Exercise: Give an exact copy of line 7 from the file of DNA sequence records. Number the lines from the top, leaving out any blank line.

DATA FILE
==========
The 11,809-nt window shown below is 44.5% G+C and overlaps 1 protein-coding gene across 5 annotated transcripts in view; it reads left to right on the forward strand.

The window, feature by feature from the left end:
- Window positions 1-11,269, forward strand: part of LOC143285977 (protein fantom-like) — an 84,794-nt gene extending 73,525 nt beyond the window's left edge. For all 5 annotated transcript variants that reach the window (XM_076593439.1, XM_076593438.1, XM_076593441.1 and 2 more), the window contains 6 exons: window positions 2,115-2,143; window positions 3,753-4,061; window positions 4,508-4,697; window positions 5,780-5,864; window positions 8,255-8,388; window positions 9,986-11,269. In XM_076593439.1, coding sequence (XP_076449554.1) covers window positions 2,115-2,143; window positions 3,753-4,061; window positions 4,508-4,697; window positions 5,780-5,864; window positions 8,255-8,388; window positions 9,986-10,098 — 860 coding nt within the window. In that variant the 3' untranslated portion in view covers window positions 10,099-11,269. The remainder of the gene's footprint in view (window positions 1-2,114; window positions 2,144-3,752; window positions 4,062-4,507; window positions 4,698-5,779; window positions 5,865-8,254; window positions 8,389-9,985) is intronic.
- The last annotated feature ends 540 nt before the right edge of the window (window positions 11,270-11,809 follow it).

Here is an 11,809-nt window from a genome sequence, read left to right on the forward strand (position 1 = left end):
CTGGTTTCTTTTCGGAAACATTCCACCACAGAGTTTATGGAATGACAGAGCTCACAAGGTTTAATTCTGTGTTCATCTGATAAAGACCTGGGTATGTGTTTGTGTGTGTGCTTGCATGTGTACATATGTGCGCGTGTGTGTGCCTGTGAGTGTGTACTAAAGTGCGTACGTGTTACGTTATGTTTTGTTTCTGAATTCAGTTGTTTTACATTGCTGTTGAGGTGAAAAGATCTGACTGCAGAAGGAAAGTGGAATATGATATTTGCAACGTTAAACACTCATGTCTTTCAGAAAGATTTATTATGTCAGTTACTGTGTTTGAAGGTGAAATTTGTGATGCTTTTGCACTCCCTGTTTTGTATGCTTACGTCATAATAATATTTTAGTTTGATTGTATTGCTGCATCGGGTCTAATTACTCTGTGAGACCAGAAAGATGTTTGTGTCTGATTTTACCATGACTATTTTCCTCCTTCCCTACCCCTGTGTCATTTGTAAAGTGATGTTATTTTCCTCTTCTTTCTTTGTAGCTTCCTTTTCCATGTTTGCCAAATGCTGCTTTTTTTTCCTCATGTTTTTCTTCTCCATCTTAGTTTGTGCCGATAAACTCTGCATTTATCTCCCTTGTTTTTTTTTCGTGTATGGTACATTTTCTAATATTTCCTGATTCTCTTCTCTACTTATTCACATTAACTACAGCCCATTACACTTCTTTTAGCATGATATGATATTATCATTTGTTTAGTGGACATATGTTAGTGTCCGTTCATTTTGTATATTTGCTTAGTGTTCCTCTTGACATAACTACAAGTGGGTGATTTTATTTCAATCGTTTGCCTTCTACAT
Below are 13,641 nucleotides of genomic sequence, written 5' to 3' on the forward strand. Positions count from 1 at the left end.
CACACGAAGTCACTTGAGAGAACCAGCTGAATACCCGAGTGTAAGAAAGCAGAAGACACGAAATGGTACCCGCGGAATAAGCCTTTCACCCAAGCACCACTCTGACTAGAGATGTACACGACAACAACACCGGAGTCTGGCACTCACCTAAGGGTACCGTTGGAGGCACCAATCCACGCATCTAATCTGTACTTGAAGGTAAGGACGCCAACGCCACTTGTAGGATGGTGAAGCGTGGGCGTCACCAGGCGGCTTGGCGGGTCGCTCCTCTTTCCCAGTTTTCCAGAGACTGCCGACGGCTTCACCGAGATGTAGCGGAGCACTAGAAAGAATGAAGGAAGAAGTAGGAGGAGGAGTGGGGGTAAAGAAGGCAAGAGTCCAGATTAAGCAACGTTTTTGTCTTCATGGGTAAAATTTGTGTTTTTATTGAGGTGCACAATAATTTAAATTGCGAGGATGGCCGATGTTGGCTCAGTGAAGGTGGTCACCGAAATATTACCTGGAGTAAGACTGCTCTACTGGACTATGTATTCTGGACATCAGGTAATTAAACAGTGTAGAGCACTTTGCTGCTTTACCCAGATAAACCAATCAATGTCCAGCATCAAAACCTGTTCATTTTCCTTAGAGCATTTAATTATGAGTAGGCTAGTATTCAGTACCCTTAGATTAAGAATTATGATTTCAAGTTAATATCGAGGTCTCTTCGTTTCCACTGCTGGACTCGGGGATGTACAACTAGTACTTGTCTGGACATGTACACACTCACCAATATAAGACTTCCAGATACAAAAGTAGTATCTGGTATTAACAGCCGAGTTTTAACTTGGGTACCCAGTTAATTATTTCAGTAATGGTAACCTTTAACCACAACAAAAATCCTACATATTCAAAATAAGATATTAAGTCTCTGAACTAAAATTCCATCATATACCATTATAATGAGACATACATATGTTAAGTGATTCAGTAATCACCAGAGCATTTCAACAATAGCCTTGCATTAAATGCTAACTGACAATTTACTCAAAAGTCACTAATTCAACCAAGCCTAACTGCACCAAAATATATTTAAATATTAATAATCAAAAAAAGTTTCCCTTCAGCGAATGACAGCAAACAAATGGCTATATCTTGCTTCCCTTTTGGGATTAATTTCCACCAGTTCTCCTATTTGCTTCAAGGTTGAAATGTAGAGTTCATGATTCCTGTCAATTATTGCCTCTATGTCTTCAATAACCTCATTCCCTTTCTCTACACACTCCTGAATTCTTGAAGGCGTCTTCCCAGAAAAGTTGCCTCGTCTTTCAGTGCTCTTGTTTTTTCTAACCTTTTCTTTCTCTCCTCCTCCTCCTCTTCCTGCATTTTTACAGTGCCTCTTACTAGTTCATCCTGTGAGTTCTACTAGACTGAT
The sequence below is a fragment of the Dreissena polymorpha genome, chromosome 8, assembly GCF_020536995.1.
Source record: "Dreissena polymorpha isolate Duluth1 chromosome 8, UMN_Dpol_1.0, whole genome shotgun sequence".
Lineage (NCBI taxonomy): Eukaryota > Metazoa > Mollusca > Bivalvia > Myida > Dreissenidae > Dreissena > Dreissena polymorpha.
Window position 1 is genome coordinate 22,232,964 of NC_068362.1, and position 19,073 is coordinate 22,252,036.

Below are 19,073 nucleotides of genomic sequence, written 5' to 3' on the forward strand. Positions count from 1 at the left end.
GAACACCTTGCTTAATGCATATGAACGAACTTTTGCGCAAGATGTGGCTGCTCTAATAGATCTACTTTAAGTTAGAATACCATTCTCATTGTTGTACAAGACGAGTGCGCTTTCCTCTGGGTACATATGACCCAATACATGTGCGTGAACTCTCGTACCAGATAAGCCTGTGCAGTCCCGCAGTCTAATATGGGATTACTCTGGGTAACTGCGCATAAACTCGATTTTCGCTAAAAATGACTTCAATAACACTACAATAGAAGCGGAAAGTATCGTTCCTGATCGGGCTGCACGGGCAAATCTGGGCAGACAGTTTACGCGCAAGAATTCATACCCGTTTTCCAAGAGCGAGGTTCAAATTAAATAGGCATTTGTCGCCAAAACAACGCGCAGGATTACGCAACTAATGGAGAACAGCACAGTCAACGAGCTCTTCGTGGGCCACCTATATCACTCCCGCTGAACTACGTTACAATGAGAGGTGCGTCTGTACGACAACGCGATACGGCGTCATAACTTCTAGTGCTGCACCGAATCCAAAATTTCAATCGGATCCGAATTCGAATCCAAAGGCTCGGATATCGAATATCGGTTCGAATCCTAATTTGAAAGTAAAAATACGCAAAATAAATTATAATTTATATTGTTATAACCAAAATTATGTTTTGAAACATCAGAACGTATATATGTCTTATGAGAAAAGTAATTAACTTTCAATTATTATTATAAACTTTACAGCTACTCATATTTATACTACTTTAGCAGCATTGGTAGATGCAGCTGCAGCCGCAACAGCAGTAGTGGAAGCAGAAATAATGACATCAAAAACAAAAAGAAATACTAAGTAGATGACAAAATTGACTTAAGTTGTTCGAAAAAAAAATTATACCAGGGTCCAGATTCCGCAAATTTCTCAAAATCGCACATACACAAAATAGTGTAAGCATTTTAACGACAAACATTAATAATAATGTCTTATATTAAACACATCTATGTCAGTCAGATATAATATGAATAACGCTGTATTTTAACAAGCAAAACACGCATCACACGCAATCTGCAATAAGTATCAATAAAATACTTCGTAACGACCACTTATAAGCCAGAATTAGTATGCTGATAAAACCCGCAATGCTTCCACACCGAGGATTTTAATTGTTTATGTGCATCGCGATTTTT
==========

Below are 13,641 nucleotides of genomic sequence, written 5' to 3' on the forward strand. Positions count from 1 at the left end.